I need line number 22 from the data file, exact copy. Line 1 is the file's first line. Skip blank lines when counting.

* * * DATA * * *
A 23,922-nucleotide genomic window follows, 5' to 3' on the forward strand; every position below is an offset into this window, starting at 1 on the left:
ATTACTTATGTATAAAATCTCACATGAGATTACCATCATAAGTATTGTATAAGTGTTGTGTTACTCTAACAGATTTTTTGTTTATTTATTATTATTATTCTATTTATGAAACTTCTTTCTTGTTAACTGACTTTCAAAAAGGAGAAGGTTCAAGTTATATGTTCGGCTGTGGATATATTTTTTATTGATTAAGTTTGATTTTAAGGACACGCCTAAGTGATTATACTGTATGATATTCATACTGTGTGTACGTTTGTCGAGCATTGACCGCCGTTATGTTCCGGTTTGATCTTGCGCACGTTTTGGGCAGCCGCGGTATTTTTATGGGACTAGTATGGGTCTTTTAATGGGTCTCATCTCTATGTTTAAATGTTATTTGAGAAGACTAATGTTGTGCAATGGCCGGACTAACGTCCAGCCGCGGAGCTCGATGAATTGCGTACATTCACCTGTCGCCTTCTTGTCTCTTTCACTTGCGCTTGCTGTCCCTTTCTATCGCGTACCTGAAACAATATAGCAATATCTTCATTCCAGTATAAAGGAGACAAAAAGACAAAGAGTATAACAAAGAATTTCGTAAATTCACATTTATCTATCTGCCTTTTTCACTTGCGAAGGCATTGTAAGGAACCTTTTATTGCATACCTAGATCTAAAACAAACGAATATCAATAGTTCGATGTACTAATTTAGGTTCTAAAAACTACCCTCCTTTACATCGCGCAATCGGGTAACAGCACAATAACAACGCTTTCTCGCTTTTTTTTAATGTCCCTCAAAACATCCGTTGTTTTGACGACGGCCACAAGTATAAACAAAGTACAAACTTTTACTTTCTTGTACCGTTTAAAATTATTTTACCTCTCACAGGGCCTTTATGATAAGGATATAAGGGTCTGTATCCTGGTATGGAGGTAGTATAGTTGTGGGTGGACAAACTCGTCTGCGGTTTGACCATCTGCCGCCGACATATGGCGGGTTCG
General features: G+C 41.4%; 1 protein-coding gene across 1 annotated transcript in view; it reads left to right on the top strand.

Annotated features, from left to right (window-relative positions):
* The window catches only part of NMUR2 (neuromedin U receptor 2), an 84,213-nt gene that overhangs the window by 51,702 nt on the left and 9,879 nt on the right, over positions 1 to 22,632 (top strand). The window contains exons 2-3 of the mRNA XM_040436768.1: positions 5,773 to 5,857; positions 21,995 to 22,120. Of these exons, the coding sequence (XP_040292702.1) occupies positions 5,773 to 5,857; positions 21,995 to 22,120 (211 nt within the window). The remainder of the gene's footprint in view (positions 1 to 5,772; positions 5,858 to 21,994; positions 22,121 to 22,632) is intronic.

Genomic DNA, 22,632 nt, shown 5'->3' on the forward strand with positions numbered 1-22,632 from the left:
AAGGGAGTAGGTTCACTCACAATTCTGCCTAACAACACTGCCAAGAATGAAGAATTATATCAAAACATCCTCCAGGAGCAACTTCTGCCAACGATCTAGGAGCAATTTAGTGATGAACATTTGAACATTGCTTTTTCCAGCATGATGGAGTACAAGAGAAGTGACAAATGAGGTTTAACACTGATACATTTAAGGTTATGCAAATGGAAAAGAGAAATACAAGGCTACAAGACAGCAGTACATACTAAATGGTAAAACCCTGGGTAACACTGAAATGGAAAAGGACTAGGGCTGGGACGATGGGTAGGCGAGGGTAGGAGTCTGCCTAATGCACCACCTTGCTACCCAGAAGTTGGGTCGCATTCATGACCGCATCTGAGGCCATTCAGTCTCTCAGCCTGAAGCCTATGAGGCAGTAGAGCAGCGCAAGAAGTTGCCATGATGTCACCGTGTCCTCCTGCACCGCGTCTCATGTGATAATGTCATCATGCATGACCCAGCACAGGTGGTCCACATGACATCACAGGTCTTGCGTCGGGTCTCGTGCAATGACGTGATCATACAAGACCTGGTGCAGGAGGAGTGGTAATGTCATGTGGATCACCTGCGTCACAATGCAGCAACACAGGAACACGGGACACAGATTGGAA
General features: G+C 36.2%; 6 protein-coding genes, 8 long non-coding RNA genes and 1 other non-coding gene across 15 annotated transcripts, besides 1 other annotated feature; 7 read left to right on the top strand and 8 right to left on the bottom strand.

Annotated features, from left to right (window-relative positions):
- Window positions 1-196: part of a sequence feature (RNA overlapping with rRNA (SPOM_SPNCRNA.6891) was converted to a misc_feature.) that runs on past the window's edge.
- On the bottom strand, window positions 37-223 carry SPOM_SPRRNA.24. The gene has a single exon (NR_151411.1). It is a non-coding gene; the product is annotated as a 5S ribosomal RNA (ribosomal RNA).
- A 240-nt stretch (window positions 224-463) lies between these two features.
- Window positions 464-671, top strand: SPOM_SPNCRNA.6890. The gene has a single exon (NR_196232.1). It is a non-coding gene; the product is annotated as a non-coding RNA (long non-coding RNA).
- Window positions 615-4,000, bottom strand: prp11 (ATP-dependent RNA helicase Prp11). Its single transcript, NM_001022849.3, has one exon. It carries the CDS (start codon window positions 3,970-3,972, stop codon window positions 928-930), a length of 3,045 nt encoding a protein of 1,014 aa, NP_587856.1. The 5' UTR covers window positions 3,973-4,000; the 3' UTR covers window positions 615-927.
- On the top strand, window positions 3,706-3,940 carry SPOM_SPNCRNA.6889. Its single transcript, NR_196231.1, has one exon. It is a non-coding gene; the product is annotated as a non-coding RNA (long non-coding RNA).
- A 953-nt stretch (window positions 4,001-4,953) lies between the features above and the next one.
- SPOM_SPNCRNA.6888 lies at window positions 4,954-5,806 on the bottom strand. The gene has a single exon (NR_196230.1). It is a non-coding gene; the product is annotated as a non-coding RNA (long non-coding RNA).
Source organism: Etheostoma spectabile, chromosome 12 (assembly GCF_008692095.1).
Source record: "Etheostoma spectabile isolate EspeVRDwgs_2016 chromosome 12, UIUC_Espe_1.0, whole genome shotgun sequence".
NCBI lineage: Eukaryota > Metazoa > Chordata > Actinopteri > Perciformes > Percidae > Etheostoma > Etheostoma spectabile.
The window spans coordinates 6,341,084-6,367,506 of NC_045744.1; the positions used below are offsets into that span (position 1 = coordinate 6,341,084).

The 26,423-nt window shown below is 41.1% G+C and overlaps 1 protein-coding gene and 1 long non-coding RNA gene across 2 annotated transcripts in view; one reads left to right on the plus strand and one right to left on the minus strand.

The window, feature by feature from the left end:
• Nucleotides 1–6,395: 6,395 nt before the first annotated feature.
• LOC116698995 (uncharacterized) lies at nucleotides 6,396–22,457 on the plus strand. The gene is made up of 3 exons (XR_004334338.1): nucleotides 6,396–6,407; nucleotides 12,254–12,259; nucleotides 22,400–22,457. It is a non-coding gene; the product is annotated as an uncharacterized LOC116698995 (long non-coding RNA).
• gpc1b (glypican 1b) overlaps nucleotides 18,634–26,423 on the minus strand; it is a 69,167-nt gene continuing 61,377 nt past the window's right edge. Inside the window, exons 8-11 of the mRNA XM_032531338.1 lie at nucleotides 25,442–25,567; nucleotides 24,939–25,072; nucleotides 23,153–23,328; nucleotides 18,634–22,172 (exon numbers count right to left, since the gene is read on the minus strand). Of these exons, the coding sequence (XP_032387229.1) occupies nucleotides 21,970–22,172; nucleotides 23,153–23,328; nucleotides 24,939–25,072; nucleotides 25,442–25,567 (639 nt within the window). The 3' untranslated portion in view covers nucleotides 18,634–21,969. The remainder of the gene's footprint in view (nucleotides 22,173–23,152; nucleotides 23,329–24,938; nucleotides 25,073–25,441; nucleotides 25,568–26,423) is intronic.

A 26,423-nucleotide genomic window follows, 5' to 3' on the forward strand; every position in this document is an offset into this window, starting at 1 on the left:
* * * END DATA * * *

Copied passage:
The 26,423-nt window shown below is 41.1% G+C and overlaps 1 protein-coding gene and 1 long non-coding RNA gene across 2 annotated transcripts in view; one reads left to right on the plus strand and one right to left on the minus strand.